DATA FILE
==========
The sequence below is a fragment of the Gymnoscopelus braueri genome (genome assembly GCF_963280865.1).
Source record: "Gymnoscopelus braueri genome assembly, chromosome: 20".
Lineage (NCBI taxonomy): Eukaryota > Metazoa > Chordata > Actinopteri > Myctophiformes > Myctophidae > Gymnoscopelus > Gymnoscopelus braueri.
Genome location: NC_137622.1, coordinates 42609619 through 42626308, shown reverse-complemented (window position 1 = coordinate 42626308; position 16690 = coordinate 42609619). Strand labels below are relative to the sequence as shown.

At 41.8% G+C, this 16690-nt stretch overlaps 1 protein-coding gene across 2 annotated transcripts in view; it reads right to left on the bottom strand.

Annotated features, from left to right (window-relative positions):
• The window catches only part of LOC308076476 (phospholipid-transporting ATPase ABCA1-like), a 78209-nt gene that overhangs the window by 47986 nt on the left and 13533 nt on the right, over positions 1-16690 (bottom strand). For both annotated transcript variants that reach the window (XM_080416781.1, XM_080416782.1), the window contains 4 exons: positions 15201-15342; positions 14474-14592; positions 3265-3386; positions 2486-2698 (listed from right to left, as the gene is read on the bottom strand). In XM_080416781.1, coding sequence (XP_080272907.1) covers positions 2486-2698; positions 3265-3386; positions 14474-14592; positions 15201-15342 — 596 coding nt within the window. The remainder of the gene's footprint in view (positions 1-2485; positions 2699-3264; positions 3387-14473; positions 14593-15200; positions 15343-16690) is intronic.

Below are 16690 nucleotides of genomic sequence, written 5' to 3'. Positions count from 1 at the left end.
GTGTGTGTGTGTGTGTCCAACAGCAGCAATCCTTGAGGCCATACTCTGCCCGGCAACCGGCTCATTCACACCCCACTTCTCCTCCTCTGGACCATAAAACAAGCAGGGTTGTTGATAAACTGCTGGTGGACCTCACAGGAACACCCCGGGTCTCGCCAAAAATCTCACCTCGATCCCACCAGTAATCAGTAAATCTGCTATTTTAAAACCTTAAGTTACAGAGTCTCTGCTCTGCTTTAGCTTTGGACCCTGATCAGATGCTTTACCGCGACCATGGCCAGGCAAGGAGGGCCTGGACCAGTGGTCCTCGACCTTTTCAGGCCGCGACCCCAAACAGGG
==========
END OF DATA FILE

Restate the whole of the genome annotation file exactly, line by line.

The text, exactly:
The sequence below is a fragment of the Gymnoscopelus braueri genome (genome assembly GCF_963280865.1).
Source record: "Gymnoscopelus braueri genome assembly, chromosome: 20".
Lineage (NCBI taxonomy): Eukaryota > Metazoa > Chordata > Actinopteri > Myctophiformes > Myctophidae > Gymnoscopelus > Gymnoscopelus braueri.
Genome location: NC_137622.1, coordinates 42609619 through 42626308, shown reverse-complemented (window position 1 = coordinate 42626308; position 16690 = coordinate 42609619). Strand labels below are relative to the sequence as shown.

At 41.8% G+C, this 16690-nt stretch overlaps 1 protein-coding gene across 2 annotated transcripts in view; it reads right to left on the bottom strand.

Annotated features, from left to right (window-relative positions):
• The window catches only part of LOC308076476 (phospholipid-transporting ATPase ABCA1-like), a 78209-nt gene that overhangs the window by 47986 nt on the left and 13533 nt on the right, over positions 1-16690 (bottom strand). For both annotated transcript variants that reach the window (XM_080416781.1, XM_080416782.1), the window contains 4 exons: positions 15201-15342; positions 14474-14592; positions 3265-3386; positions 2486-2698 (listed from right to left, as the gene is read on the bottom strand). In XM_080416781.1, coding sequence (XP_080272907.1) covers positions 2486-2698; positions 3265-3386; positions 14474-14592; positions 15201-15342 — 596 coding nt within the window. The remainder of the gene's footprint in view (positions 1-2485; positions 2699-3264; positions 3387-14473; positions 14593-15200; positions 15343-16690) is intronic.

Below are 16690 nucleotides of genomic sequence, written 5' to 3'. Positions count from 1 at the left end.
GTGTGTGTGTGTGTGTCCAACAGCAGCAATCCTTGAGGCCATACTCTGCCCGGCAACCGGCTCATTCACACCCCACTTCTCCTCCTCTGGACCATAAAACAAGCAGGGTTGTTGATAAACTGCTGGTGGACCTCACAGGAACACCCCGGGTCTCGCCAAAAATCTCACCTCGATCCCACCAGTAATCAGTAAATCTGCTATTTTAAAACCTTAAGTTACAGAGTCTCTGCTCTGCTTTAGCTTTGGACCCTGATCAGATGCTTTACCGCGACCATGGCCAGGCAAGGAGGGCCTGGACCAGTGGTCCTCGACCTTTTCAGGCCGCGACCCCAAACAGGG